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How exactly does the LSD work?


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8 replies to this topic

#1 springer-

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Posted 04 March 2013 - 09:13 PM

I know what a LSD is and I know how some of them work in terms of when they apply power to the rear wheels but I would like to know how the Subaru one works.

 

I am looking for a later model rear with a LSD in it for a 85 GL ea81 off road project.  Some LSD's "release" at speed or for cornering or at lower speeds as I understand it??  Sine I am looking for a 4wd offroad application I am wantng something that grabs and applies power to both wheels but has give when cornering.  Is this what I should expect from a stock rear with LSD or does it operate differently since it is designed for street use mostly?

 

Thanks



#2 monstaru

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Posted 04 March 2013 - 09:38 PM

FAQ in the "offroad" section.
Read, LOVE , LEARN.

#3 springer-

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Posted 04 March 2013 - 11:03 PM

Ok so pretty much what I expected however that brings up more questions.  Does it suggest all the LSD's after 91-ish are VLSD's?  Are all the "inny" rears VLSD?  I wanted change out to a later "inny" rear.  Would the VLSD work better than the clutch type in my application?



#4 1-3-2-4

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Posted 05 March 2013 - 12:41 PM

The clutch wears out plus I don't think Subaru stocks them anymore? The vlsd is just that viscous fluid that gets sheered when the rotation speed is more than the other side.. the faster the spin the quicker to react.. stock vlsd is pretty weak and takes a a few almost 100 tons to get the transfer to start

#5 nipper

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Posted 05 March 2013 - 09:09 PM

You cant really swap from a Viscous coupling to a clutch type as there isnt enough room there I think.

 

Clutch type LSD rock, but they are heavy and with small engines can be a power robber. Viscous couplings work by having plates with multiple holes and are filled with silicon. Silicon is a funny fluid as when it heats up it gets thicker and acts like a clutch. It is lighter ans simplier then a clutch type, but does have a delayed reaction time, which is not always a bad thing. The reaction time is set by the plates and holes in the plates. As soon as everything catches up to speed the fluid cools off and flows again. There is a mechanical diff that can be swapped in (housing and all) but it is a very rare find.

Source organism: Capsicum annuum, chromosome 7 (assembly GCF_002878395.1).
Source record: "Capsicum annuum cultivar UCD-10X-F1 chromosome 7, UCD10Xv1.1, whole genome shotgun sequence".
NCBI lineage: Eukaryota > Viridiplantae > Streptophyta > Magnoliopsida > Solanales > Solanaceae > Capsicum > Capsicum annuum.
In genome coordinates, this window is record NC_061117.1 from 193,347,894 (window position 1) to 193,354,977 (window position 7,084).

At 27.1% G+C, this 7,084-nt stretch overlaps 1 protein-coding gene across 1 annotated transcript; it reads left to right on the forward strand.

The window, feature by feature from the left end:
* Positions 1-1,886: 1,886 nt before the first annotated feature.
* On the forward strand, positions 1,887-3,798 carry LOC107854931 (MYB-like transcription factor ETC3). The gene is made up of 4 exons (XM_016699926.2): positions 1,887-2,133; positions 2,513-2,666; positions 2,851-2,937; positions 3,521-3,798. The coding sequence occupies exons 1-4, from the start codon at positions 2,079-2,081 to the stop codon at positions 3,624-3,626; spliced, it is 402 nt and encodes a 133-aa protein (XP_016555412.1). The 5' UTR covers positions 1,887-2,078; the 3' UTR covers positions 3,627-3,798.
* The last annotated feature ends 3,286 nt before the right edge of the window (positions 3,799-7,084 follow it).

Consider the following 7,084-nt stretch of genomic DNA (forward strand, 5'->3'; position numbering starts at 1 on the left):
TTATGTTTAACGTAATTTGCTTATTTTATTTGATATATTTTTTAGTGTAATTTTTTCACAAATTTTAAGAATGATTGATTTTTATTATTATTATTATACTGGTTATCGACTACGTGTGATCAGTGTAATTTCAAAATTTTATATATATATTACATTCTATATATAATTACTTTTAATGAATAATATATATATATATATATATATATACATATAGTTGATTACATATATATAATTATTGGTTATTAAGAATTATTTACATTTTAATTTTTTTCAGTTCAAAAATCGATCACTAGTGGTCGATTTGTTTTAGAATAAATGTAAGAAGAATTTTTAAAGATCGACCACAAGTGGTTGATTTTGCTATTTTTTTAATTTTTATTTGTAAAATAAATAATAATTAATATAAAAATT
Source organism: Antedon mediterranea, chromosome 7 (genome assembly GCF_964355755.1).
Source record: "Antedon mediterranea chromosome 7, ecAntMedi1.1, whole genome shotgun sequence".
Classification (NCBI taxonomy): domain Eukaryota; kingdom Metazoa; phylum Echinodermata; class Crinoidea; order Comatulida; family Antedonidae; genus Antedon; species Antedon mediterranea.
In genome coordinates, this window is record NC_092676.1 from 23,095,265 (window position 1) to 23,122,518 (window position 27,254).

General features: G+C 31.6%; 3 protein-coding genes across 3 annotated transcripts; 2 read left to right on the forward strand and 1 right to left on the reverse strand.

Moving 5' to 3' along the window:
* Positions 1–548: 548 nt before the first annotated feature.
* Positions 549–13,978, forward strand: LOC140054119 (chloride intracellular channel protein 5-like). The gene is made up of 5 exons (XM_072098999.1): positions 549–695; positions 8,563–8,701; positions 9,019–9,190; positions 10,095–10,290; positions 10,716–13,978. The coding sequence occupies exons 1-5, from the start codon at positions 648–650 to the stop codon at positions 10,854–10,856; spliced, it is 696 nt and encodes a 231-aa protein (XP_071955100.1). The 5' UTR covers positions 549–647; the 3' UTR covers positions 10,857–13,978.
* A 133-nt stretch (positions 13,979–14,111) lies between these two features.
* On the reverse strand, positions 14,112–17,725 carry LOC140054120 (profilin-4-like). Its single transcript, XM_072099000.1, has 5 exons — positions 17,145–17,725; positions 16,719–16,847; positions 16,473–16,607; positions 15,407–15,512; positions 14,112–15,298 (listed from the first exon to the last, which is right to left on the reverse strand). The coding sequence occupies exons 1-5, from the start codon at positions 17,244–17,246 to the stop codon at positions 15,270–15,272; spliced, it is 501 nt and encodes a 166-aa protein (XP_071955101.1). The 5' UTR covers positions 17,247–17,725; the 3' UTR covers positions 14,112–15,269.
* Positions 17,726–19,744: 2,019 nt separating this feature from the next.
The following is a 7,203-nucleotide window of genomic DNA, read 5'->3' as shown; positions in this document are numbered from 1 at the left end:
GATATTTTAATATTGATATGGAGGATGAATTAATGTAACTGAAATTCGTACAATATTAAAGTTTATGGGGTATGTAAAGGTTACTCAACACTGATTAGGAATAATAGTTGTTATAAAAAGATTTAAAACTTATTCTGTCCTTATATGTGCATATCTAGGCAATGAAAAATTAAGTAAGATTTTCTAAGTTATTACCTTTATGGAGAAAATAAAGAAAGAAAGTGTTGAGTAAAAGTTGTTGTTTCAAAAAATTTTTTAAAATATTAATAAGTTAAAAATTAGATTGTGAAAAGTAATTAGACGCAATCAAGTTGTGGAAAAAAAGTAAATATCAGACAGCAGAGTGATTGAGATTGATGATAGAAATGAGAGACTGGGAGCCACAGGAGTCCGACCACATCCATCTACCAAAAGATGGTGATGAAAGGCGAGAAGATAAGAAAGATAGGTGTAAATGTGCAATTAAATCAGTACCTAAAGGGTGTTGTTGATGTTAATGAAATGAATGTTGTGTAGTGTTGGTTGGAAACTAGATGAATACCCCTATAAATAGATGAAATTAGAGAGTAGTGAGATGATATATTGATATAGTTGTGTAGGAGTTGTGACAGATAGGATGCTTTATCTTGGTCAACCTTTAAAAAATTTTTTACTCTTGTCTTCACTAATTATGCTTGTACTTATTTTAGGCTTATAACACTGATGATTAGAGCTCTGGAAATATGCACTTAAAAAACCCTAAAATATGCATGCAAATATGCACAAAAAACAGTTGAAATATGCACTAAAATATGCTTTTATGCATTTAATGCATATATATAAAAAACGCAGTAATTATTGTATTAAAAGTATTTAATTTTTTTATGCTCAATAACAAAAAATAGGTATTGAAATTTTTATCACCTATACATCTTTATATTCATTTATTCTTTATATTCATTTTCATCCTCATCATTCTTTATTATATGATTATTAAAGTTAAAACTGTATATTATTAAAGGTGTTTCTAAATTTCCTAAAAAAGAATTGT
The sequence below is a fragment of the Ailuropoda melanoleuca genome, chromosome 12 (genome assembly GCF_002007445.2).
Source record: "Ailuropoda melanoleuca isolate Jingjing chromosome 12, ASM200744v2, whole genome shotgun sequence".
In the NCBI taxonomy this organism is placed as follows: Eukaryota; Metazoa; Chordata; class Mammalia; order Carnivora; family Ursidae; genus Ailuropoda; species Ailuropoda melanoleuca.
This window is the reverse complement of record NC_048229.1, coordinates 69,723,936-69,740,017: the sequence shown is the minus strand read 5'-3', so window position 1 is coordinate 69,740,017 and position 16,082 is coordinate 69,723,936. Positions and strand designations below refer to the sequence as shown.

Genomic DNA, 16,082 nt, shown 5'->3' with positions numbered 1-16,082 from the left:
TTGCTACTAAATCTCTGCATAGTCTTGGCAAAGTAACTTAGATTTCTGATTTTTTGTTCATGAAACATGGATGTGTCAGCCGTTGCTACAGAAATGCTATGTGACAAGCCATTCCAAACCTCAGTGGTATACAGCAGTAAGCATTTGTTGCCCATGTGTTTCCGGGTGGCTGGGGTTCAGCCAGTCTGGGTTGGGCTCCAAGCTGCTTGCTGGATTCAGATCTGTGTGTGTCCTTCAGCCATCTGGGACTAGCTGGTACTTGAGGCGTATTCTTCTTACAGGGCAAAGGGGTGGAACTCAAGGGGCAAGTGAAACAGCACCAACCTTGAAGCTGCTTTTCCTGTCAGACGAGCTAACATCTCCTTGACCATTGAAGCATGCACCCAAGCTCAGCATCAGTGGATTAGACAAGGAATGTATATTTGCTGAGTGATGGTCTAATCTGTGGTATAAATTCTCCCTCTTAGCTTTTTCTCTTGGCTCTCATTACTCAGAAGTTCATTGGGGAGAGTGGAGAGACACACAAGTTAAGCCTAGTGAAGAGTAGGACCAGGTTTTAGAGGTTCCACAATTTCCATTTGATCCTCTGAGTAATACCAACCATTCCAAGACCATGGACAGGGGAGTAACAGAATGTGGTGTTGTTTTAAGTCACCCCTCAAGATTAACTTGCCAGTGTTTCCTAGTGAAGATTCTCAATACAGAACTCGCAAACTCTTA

#6 springer-

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Posted 06 March 2013 - 09:24 PM

I was looking at possibly going with a "Suretrac" LSD.  But from what I read if one tire is off the ground the other doesn't get power .... in the same article it states that when one starts to slip it applies power to the other wheel.  Seems like a contradiction to me ... isn't one wheel off the ground like the ultimate slipping tire?  Wouldn't that transfer the power to the other wheel even better?

 

Thanks for the replies.



#7 nipper

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Posted 06 March 2013 - 09:56 PM

It is, that is it's strength and weakness. it is made for performance traction not to get you unstuck

 

These are center diffs 

 

http://www.autozine....ction_4wd_2.htm

 

 

These are rear diffs, start about page 4 if you know the basics already

 

http://auto.howstuff...ifferential.htm



#8 Gloyale

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Posted 07 March 2013 - 12:23 PM

You cant really swap from a Viscous coupling to a clutch type as there isnt enough room there I think.

 

Internals of all the r-160 rears are interchangeable. you can swap any of the LSD carriers to any offered Gear ratio (3.7, 3.9, 4.11, 4.44)

 

But the newer viscous are "inny" type, and would require a cusrtom axle to use in an Old Gen car (EA81 or EA82)

 

input flange of the newer than 2002 models have a larger flange.....must be swapped to smaller one to use in an Old Gen.



#9 Gloyale

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Posted 07 March 2013 - 12:24 PM

Oh yeah, FWIW:

 

Welded with one axle removed til you get to the trail FTW!






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